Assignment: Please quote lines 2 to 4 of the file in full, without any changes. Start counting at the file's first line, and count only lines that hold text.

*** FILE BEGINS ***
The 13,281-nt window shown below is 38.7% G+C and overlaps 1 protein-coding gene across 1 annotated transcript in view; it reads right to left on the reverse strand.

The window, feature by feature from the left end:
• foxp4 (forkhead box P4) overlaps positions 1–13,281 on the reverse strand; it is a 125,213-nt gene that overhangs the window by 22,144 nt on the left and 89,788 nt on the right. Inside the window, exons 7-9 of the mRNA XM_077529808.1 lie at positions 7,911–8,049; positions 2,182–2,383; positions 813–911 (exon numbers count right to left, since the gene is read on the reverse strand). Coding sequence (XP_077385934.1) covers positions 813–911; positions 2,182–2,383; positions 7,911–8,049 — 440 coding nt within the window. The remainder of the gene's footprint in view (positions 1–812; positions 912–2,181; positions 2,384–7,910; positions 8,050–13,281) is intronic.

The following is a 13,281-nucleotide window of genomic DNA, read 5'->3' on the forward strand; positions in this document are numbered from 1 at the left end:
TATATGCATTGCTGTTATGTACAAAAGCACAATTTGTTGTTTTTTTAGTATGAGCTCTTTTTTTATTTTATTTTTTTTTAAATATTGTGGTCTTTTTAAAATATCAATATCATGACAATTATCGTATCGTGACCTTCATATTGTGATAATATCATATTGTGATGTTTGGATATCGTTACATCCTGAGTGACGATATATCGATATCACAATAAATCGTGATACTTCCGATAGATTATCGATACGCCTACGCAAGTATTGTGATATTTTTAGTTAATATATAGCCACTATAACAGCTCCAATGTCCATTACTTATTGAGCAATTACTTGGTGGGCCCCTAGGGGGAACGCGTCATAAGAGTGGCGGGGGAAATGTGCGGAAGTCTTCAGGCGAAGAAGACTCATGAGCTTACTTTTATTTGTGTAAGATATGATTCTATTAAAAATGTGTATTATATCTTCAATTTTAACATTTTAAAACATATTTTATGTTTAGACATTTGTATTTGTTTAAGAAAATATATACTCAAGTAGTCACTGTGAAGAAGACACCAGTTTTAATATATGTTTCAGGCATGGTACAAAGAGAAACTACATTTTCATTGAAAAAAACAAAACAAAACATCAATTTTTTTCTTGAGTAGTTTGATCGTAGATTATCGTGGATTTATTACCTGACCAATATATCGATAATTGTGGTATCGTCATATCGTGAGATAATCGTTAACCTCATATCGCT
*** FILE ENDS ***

The window, feature by feature from the left end:
• foxp4 (forkhead box P4) overlaps positions 1–13,281 on the reverse strand; it is a 125,213-nt gene that overhangs the window by 22,144 nt on the left and 89,788 nt on the right. Inside the window, exons 7-9 of the mRNA XM_077529808.1 lie at positions 7,911–8,049; positions 2,182–2,383; positions 813–911 (exon numbers count right to left, since the gene is read on the reverse strand). Coding sequence (XP_077385934.1) covers positions 813–911; positions 2,182–2,383; positions 7,911–8,049 — 440 coding nt within the window. The remainder of the gene's footprint in view (positions 1–812; positions 912–2,181; positions 2,384–7,910; positions 8,050–13,281) is intronic.

The following is a 13,281-nucleotide window of genomic DNA, read 5'->3' on the forward strand; positions in this document are numbered from 1 at the left end: